Tag Archives: beer
Wedged between a Starbucks and a Chase Bank is an unlikely interloper among the chain stores on lower Broadway: Milk & Hops, a sliver of a market and bar dedicated to all things cheese and beer.
This space has bottled beer and packaged food for sale on one side and a long marble bar running down the other. Here you can order up various spins on grilled cheese sandwiches, plus a selection of seasonally rotating cheese and beer. On a recent visit, there were some trusty cheese standbys like Bayley Hazen Blue and Kunik, but also a few rarities like Red Dragon, a Welsh cow’s milk cheese made with ale and studded with mustard seeds. (more…)
Located on a sunny corner right near Barclays Center in Brooklyn, this spin off of Ganso Ramen specializes in Japanese street food and grilled meats and vegetables – basically everything you need to go with beer or sake. There are big wooden booths and counter seating overlooking the grill. It’s a set up that works well with what socializing New York diners seem to be craving right now: drinks and shared food. (more…)
If it’s true that “you are what you eat,” we also are what we grow up eating. Harold Dieterle, the chef behind the Thai restaurant Kin Shop and American restaurant Perilla, has gone back to his roots with the Marrow, with a menu that highlights German offerings from his father’s side, “Familie Dieterle,” and Italian dishes from his mother’s side, “Famiglia Chiarelli.” (more…)
Zum Schneider in Montauk is one of those rare imports from Manhattan that actually fits into the neighborhood. The German beer hall – not a beer garden, since it is entirely enclosed – is luring in summer share house renters and local families alike for foosball, wiener schnitzel ($21), local scallops ($16/21) and German been on tap. (more…)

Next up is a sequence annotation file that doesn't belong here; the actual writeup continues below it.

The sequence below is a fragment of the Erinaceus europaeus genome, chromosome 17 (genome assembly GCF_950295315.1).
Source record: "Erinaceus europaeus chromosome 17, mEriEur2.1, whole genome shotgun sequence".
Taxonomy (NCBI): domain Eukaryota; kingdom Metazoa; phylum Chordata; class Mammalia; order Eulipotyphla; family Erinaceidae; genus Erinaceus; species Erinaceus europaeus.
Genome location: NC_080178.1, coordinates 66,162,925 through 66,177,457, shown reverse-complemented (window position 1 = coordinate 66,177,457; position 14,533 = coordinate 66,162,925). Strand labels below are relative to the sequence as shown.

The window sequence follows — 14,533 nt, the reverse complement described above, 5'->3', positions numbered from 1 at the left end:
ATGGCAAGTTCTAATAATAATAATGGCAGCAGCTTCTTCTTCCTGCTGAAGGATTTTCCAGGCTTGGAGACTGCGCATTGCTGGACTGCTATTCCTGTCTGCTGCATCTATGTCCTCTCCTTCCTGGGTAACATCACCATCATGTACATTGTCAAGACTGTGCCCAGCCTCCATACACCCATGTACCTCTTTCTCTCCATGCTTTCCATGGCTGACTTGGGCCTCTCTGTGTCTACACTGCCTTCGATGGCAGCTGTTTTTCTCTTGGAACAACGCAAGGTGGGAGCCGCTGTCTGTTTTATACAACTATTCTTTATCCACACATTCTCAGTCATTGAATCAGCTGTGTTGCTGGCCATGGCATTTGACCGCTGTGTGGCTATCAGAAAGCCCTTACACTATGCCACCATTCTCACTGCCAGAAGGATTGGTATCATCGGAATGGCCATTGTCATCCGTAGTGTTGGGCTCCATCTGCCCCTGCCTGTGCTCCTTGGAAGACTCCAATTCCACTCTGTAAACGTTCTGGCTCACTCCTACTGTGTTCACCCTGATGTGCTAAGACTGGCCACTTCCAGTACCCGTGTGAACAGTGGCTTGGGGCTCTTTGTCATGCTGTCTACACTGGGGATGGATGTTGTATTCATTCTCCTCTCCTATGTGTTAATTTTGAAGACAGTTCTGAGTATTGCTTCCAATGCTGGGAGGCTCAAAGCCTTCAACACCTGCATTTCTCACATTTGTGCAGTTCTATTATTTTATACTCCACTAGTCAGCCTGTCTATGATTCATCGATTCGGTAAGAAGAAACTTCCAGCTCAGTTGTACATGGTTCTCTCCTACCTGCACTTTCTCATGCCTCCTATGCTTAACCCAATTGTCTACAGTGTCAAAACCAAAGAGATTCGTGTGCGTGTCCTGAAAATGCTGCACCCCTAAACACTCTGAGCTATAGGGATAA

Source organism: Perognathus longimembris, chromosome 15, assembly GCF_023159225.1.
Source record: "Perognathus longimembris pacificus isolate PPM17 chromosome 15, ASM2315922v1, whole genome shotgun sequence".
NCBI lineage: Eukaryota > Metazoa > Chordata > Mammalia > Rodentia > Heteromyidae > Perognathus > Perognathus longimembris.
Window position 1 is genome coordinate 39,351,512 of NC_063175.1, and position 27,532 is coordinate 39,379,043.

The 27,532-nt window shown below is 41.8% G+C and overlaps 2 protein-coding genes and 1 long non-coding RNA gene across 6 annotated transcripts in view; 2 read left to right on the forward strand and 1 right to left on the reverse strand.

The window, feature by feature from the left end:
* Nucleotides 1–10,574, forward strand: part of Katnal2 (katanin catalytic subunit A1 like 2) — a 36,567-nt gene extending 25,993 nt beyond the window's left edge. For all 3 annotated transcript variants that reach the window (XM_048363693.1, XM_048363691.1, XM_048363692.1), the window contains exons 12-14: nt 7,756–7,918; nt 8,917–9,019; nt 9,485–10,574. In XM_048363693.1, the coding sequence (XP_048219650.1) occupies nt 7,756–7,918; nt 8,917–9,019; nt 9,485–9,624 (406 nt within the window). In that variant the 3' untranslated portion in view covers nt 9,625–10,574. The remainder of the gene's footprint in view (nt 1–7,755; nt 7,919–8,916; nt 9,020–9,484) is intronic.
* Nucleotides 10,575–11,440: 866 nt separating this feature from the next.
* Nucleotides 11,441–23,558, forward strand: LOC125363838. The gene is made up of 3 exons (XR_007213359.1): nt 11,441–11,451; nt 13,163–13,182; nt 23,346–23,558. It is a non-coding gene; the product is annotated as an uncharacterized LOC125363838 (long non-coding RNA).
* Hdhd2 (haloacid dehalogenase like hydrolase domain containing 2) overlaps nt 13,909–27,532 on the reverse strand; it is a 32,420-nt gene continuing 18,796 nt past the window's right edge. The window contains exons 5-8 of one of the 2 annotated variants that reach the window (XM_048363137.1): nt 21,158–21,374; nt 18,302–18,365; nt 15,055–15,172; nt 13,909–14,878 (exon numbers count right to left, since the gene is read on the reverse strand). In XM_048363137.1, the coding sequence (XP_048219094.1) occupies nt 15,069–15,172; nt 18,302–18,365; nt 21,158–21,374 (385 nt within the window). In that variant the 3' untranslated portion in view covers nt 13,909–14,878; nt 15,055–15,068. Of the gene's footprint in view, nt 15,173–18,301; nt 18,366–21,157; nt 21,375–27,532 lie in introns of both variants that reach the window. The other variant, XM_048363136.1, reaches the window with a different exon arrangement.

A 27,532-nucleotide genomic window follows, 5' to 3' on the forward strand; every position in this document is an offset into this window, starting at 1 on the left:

I headed to the Great Googa Mooga this weekend with the intention of live tweeting and Instagramming every second of it. This was going to be fun! A huge food and wine festival in Prospect Park, the likes of which New York had never seen before. What could go wrong? (more…)
A sustainable-farming organization may seem an unlikely force behind a trendy new alcoholic beverage, but that’s exactly what’s happening with the Apple Project, an effort by the Glynwood Institute to help Hudson Valley apple growers stay in business by diversifying into hard cider.
Once one of the most popular beverages in America, hard cider fell prey to the Prohibition and urbanization, never quite regaining ground after the Prohibition was lifted. But the delicious new varieties being produced now will make you wonder why it ever fell out of favor. During Hard Cider Revival Week in New York, Americans and a few French cider producers have banded together to market cider with the same zeal normally reserved for Bud Light with Lime. (more…)